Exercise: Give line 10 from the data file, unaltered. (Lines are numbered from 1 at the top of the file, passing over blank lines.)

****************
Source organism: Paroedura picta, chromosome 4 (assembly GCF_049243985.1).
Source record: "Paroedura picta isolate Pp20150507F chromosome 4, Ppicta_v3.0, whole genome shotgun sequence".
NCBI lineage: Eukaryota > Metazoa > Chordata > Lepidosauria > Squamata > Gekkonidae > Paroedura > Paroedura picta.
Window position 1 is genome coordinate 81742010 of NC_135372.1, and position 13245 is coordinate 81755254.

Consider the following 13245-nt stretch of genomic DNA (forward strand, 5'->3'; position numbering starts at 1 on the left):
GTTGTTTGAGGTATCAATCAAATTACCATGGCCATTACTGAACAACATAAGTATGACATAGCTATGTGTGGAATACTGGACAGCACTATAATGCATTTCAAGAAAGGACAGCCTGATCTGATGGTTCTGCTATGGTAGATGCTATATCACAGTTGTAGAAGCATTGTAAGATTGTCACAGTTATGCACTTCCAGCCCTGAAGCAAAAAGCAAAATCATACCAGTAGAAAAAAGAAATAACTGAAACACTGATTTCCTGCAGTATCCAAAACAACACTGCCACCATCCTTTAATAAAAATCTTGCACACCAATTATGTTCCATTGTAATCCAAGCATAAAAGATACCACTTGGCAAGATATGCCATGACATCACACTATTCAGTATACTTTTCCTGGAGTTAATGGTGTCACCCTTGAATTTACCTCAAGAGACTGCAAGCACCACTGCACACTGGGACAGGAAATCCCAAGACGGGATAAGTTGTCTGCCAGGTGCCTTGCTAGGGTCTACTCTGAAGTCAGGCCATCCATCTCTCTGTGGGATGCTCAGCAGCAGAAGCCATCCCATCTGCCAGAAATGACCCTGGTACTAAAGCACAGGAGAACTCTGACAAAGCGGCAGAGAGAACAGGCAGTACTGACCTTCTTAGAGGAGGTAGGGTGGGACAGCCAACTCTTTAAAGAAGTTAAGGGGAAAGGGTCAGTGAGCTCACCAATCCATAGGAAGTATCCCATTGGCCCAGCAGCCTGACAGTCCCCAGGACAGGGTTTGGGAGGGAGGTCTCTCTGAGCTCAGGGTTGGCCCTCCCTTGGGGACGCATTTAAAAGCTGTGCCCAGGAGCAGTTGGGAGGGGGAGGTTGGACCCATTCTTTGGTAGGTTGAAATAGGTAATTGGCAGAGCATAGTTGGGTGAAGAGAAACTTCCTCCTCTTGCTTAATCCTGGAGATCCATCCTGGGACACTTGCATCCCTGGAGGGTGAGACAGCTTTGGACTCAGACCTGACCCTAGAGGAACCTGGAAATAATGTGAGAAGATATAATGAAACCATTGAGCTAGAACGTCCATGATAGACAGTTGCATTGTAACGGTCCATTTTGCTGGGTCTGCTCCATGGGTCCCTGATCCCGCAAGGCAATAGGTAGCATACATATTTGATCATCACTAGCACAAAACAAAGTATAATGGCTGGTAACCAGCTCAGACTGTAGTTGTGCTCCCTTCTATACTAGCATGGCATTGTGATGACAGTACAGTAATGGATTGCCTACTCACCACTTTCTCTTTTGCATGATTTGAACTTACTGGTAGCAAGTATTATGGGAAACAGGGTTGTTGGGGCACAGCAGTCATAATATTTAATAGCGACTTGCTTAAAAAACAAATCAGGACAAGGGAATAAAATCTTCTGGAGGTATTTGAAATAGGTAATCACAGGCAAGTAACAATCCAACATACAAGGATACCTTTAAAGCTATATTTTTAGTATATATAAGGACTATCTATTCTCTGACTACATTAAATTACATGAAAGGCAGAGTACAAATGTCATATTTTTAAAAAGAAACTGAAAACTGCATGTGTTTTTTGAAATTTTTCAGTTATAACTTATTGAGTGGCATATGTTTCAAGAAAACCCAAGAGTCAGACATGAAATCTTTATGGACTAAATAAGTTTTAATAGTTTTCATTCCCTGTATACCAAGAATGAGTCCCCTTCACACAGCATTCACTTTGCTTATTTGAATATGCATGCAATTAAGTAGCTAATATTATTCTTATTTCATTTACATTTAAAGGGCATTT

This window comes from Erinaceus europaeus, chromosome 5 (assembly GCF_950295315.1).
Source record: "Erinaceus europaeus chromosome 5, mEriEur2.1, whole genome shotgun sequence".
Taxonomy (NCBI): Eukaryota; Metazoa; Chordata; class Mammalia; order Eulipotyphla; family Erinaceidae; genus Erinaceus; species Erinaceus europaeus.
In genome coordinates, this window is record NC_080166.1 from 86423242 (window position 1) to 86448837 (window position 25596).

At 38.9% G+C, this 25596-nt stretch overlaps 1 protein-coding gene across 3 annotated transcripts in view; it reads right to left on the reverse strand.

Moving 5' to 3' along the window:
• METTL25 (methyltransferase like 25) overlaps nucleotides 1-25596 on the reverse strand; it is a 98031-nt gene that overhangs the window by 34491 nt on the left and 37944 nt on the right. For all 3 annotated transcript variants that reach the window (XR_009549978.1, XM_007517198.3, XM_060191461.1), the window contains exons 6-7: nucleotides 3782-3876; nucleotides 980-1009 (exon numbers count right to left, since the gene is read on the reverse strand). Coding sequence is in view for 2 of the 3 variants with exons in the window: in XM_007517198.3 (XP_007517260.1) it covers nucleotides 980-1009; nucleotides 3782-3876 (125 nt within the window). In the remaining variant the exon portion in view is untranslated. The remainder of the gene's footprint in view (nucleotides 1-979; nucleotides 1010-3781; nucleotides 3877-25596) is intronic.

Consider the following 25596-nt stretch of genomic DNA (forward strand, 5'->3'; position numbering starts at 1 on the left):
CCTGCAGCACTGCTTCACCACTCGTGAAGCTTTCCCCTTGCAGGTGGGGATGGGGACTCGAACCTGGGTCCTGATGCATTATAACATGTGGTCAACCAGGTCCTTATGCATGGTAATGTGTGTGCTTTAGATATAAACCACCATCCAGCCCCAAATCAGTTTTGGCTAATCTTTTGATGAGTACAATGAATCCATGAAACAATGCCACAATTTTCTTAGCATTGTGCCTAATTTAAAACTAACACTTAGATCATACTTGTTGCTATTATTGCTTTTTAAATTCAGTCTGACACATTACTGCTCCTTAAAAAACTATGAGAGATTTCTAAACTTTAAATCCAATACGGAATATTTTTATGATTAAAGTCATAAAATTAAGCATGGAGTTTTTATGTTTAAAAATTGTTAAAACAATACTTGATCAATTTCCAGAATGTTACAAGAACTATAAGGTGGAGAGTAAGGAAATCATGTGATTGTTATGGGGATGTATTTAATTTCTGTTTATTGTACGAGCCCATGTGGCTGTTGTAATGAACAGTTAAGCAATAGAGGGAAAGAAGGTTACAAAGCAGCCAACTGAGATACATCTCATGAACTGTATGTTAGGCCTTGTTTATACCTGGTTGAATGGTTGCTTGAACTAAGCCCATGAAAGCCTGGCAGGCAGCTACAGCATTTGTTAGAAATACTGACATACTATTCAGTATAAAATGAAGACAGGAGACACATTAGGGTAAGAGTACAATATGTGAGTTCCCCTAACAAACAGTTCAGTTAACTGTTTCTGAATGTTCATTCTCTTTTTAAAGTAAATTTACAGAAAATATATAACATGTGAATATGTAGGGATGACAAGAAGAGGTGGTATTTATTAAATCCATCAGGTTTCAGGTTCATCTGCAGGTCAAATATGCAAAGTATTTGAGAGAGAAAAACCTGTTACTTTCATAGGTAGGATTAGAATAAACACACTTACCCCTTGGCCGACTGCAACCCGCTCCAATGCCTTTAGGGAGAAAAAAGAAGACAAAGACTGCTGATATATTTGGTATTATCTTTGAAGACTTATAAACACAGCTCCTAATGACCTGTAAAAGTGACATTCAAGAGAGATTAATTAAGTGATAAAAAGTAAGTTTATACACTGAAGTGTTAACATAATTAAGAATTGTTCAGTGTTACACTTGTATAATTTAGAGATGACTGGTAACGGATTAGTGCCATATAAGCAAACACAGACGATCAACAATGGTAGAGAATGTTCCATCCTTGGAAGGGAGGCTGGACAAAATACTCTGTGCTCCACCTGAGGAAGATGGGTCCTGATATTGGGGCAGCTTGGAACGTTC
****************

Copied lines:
In genome coordinates, this window is record NC_080166.1 from 86423242 (window position 1) to 86448837 (window position 25596).